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Bamburgh, Northumberland, England
Bamburgh Castle is located on the coast at Bamburgh in Northumberland, England. It is a Grade I listed building. The castle is situated on a basalt outcrop on edge of the North Sea, with views to the Farne Islands, Holy Island and the Cheviot Hills. The castle is open to the public and features armour, porcelain, portraits, furniture displayed in the numerous rooms and passageways.
The Kings Hall was reconstructed in the late 19th century by Lord Armstrong, although retains original medieval arches under the minstrels gallery. The roof of the hall was carved from teak by Thomas Worsnop of Rothbury. The Cross Hall is up three steps at the end of the Kings Hall. The armoury is in the 12th century keep - the oldest surviving part of the castle. Some of the armour on display was loaned to the castle by the Tower of London in 1976. The walls at the base of the keep are three to four meters thick. The State Room is the main room in the keep, it now serves as a portrait gallery with paintings of the Forsters, Crewe, Sharp and Armstrong families.
Bamburgh Castle is licensed for civil weddings for up to 150 guests, and the Kings Hall may be hired for the wedding ceremony. The castle has tearoom and gift shop.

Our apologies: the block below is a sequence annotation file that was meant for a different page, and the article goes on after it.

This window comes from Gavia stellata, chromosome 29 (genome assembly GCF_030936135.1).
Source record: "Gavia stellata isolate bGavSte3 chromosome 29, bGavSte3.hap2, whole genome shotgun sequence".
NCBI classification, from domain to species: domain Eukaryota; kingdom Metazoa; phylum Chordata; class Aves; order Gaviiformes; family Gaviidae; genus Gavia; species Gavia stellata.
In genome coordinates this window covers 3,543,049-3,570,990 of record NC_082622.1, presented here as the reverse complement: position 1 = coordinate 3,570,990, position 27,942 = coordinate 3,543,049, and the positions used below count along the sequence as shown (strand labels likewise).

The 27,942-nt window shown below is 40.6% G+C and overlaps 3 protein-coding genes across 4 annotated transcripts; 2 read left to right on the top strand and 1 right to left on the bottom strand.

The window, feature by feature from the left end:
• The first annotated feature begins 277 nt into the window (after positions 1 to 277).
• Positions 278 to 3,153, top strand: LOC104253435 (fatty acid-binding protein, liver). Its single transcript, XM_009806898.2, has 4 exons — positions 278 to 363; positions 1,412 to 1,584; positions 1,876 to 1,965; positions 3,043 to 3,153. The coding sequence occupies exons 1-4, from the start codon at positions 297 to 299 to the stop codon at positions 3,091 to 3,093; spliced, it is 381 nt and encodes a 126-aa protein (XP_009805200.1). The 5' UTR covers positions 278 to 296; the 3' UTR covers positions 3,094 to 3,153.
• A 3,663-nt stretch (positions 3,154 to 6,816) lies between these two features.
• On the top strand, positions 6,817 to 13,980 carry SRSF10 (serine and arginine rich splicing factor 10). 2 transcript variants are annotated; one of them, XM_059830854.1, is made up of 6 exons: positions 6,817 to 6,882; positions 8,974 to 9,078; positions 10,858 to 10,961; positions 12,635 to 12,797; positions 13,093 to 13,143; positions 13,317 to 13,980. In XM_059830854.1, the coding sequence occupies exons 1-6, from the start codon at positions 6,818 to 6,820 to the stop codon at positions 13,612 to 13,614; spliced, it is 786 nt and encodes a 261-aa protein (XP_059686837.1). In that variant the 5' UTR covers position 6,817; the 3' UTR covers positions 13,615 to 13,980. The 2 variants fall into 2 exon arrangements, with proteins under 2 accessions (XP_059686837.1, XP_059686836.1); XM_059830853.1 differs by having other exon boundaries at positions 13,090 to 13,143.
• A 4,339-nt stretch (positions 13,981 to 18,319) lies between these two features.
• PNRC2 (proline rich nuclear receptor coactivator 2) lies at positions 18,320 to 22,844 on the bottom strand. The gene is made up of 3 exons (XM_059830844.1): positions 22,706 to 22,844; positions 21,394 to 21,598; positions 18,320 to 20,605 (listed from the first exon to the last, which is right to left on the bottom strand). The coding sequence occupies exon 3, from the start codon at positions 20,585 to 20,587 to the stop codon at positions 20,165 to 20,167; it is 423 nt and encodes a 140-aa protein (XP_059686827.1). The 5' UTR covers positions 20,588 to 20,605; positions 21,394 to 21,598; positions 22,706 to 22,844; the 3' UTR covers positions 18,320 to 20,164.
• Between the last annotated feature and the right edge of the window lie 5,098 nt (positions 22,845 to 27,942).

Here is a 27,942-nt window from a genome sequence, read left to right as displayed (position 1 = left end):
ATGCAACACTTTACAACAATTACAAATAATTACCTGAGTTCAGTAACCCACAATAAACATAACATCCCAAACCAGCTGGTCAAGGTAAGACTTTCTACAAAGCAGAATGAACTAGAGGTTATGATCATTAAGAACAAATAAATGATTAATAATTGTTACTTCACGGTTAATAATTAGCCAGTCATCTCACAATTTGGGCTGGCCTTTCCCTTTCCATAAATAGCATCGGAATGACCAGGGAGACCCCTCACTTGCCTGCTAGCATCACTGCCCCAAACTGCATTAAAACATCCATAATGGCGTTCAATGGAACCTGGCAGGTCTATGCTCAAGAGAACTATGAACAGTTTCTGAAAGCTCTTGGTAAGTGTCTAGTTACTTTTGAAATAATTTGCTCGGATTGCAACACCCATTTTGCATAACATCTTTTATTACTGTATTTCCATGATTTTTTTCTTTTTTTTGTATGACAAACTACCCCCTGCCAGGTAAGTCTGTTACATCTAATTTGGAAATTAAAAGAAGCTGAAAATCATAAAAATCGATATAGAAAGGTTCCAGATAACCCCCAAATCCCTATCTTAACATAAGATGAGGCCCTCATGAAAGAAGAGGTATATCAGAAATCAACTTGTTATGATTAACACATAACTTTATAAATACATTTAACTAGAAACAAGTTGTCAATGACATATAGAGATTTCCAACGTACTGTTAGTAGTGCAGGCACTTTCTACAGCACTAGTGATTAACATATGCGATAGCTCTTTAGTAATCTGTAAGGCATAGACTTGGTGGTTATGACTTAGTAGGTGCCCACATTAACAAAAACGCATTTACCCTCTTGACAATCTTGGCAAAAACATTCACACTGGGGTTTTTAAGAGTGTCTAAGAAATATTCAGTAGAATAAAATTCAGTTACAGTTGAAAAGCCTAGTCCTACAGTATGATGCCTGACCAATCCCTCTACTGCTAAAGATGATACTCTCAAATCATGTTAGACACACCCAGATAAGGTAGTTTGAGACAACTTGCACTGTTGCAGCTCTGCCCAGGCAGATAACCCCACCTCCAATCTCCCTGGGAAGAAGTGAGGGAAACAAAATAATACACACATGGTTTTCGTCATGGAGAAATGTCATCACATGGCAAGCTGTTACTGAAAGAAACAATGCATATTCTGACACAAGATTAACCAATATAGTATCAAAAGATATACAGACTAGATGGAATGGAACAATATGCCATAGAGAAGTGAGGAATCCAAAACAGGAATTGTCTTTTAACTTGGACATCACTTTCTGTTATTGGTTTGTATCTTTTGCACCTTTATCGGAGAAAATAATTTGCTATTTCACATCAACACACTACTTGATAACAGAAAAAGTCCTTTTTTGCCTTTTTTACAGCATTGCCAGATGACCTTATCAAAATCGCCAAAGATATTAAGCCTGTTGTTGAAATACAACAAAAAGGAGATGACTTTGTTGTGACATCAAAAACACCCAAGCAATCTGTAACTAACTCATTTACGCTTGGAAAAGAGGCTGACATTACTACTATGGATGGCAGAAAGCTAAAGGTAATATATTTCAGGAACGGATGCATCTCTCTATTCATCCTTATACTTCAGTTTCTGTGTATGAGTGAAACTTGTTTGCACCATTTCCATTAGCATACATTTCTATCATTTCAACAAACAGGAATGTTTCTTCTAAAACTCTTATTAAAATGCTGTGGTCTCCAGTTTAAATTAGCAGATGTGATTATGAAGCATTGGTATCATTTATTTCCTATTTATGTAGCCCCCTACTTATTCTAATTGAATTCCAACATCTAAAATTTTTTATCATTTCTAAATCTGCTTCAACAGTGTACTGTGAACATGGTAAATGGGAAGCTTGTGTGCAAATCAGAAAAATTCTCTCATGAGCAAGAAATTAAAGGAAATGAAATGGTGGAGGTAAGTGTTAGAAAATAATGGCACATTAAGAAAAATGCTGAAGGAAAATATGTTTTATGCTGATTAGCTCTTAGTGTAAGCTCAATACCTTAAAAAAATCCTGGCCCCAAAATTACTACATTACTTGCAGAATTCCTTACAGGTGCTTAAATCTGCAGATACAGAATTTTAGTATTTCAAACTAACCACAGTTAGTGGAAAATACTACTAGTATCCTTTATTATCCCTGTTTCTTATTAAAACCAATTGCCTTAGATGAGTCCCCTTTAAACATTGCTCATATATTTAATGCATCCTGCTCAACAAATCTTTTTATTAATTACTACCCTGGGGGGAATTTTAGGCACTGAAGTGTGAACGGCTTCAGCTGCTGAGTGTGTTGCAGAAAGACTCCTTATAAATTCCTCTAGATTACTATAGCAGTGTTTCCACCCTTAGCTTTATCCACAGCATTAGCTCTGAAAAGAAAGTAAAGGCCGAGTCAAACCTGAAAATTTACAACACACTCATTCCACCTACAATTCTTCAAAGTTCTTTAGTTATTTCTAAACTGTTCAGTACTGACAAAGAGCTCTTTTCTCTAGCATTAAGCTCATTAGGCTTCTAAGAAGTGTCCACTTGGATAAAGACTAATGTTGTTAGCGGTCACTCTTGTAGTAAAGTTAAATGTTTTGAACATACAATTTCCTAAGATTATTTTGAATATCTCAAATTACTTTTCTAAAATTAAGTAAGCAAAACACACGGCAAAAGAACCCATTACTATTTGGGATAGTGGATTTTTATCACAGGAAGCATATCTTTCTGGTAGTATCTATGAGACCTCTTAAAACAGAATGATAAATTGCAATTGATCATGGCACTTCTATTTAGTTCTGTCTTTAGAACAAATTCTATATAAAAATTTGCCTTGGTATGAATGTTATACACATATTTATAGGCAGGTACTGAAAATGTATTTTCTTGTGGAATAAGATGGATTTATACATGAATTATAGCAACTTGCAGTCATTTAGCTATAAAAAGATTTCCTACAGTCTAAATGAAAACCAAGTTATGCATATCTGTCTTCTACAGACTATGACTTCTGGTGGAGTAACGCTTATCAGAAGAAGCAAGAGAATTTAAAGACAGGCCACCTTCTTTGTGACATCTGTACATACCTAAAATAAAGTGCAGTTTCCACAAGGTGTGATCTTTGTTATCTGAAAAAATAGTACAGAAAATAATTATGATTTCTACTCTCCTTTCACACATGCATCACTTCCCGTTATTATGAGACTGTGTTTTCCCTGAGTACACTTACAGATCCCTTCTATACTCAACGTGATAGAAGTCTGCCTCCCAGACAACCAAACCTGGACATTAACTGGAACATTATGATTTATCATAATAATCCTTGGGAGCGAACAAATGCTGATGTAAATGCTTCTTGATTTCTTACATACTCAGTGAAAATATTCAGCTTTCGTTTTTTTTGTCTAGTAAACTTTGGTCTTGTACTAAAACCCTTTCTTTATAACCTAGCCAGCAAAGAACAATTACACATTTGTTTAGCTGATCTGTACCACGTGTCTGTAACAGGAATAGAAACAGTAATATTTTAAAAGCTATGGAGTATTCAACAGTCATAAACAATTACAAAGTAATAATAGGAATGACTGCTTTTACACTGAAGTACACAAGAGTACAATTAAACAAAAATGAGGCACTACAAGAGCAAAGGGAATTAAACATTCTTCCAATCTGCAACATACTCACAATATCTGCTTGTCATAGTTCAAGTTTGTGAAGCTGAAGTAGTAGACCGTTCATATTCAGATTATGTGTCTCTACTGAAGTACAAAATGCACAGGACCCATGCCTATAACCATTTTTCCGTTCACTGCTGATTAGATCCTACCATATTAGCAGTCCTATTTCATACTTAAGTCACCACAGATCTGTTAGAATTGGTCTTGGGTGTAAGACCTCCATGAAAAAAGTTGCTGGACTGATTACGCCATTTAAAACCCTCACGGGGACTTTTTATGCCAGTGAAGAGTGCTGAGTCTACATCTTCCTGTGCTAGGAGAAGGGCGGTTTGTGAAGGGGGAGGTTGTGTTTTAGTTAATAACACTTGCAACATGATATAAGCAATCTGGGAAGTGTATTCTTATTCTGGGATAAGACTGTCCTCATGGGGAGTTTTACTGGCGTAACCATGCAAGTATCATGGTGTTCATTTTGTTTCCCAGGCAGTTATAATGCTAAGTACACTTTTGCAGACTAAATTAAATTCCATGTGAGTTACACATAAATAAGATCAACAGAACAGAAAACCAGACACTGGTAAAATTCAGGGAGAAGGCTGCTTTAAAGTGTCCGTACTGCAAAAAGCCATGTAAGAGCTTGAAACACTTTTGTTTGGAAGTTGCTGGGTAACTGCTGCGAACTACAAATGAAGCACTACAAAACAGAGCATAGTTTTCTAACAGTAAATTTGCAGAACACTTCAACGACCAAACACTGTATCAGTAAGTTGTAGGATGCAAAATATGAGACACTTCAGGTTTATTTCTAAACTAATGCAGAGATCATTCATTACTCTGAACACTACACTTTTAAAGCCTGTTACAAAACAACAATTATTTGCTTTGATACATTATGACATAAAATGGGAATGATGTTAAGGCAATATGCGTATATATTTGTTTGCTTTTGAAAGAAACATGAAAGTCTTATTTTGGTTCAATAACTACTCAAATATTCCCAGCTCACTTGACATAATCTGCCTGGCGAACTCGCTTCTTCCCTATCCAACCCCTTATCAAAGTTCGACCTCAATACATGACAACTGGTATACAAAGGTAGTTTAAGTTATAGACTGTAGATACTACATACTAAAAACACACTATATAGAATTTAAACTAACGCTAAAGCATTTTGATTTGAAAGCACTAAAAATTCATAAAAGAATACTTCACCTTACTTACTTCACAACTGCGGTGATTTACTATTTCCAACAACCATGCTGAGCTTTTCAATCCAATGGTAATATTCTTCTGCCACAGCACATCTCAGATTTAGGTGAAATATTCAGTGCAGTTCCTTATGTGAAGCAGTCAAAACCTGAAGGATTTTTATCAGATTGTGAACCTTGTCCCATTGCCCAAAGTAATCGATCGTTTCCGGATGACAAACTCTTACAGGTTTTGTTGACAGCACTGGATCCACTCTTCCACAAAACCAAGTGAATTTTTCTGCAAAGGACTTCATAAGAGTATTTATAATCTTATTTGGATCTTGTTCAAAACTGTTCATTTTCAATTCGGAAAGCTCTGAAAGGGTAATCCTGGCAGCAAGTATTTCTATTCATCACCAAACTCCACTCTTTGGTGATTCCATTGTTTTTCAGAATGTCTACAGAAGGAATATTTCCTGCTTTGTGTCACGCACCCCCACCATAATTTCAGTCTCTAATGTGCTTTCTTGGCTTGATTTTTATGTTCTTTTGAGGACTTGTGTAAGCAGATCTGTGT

The Normans built a castle on the site in the 11th century. Bamburgh later became the property of the English monarchy, and Henry II probably built the keep now standing. In 1464 during the Wars of the Roses, it was captured by Richard Neville, 16th Earl of Warwick, but later returned to the Crown. The Forster family were appointed governors of the castle for about 400 years, after which ownership was as granted to Sir John Forster. The Fortser family retained ownership bankruptcy forced sale to Lord Crew, Bishop of Durham. The castle was extensively restored by Lord Crewe in the 1750s. It was bought by Lord Armstrong at the end of the 19th century who carried out further restoration. The castle is still the home of the Armstrong family.
Bamburgh Castle was used as a shooting location for a number of films including Becket (1964) and The Tragedy of Macbeth (1971)
Other Castles in the Area
Alnwick Castle, Northumberland
Chillingham Castle, Northumberland
Dunstanburgh Castle, Northumberland
Edlingham Castle, Northumberland
Lindisfarne Castle, Northumberland